Best wishes,
      NMW

  12. When you have a little one, having 6 hours of uninterrupted sleep is wonder. 😉

    Work life balance is very important. You certainly need to enjoy your time outside of work and enjoy things you love. Great to hear that you’re healthy again.

    1. Tawcan,

      Thank you for reminding me never to have children then! 😉 However, I feel like the quality of my sleep hasn’t been up to snuff, which is probably much worse than it only being six hours every night.

      Cheers, pal!
      NMW

  13. I thought you were going to tell the story about the spy who used his fork wrong. He was having dinner with the enemy. They noticed he was using his fork in an odd way. This led them to believe he was a spy – he was – they killed him.

    I agree that if you take on so much that you’re miserable, what’s the point of even reaching FI earlier than anyone else? You’ve got to enjoy the entirety of life, IMO.

    My new thing is not staying very long when I do go do something. If whatever I’m doing is only ‘okay’ I leave. I think it was Sigmund Freud who said, ‘Be generous with your money but frugal with your time.’ You can always make more money, you can never create more time.

    1. Will,

      Haha, that would have made for an awesome post indeed! 🙂

      You’re absolutely right that it’s not just FI we should enjoy, but everything leading up to that moment too! Maybe I’ll try your tactic and leave sooner if it’s not really my thing anyway.

      Cheers,
      NMW

  14. I’ve been struggling with forks since I was in school. I work best with very little on my fork. That’s why I’ve been cutting useless stuff out of my life for a while. Focus on what’s actually important to you.

    1. Emily,

      You nailed what I was trying to say with this post. It’s best to have only the most important things on your fork at any given time. I’m glad you’ve been cutting out more and more of the useless stuff!

      Cheers,
      NMW

    1. Thomas,

      Absolutely! What’s the point in getting to FI one year sooner when my health suffers? Better to enjoy life a bit more now than to rush getting to FI!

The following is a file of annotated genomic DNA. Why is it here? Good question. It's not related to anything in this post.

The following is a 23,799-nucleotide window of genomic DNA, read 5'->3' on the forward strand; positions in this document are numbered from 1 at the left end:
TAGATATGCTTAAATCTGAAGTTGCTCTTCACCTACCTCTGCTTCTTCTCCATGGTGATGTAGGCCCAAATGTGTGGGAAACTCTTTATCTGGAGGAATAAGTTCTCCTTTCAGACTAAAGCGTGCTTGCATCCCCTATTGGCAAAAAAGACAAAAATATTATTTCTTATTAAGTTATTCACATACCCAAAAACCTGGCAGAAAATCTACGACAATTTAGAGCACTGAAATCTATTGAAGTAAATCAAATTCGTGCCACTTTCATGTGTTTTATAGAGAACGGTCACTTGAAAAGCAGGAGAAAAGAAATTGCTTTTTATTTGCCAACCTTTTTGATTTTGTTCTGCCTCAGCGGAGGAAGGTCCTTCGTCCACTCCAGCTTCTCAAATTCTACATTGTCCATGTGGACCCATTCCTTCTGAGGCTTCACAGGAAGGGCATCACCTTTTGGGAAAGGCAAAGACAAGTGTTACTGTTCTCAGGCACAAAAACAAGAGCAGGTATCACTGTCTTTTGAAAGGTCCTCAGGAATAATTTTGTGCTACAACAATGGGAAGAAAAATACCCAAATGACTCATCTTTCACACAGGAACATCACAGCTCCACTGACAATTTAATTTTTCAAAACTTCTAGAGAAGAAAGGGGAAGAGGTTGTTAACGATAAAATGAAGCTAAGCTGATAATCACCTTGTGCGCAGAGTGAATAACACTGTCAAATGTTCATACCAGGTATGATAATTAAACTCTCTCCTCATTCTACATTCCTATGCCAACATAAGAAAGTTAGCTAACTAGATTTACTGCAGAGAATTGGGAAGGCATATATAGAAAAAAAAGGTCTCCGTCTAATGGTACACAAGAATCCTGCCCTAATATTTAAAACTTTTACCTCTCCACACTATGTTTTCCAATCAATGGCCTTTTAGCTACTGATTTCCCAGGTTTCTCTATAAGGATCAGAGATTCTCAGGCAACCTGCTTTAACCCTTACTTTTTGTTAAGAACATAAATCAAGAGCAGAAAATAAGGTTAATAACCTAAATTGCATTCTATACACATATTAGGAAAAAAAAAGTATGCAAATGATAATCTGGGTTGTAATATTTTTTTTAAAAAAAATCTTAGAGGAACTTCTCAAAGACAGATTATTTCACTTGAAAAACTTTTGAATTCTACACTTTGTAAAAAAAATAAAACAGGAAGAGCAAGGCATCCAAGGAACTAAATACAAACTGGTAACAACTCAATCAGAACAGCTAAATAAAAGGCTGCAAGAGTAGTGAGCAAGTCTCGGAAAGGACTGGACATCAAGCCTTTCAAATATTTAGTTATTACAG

CHeers,
      NMW

  15. Hey Waffles,
    I’m glad you were able to pull back and take time for yourself. I struggle with taking on too many commitments, though I’ve gotten way better. I may try the Dutch version of the metaphor next time I want to express that sentiment. I expect to get a few funny looks! “Hay? What do you mean hay? You work in an office!”
    All the best, Kate

    1. Kate,

      I seem to have missed your comment entirely, sorry.

      Glad to hear you’ve gotten better at saying no and not taking on too many commitments. Since publishing this post I’ve been actively trying to avoid extra commitments and have succeeded in doing so. I sleep way longer and have more time to relax in the evenings.

      Ha, I can already see the puzzlement on your friends’ faces! 🙂

      Cheers,
      NMW

  16. This is so true!

    Most people I know are always biting off more than they can chew, myself included.

    Have you ever seen “The Yes Man” movie (or read the book?). It’s about a guy who decides that he will just say yes to every singled thing anyone asks of him. I think we are a nation/world of yes men and it would often do to start saying no to more things so we have time to relax, unwind and meditate. I think that some people don’t need to do this to relax and always prefer to be on the go, (I guess this is the intovert/extravert dichotomy) but if you do then you must be mindful to schedule in downtime without feeling bad about it.

    1. Firestarter,

      I’ve heard of the movie, but I don’t think I’ve ever seen it. And if I have, I don’t remember it at all. I can already imagine what a disaster always saying yes must turn into though.

      Even though I should say no more often, the thing is that I mostly enjoy doing all of the things that life throws at me. I really want to give it my everything at the office, I want to participate in all social events, etc. However, there’s not enough time in the world to do everything so I’ll have to make choices.

      Best wishes,
      NMW

      1. I feel the same although it has to be said it becomes a lot easier to say no as you get older and realise missing out on one little thing won’t ruin your life!

        At least it sounds like the things you are saying yes to don’t cost all that much money eh 😉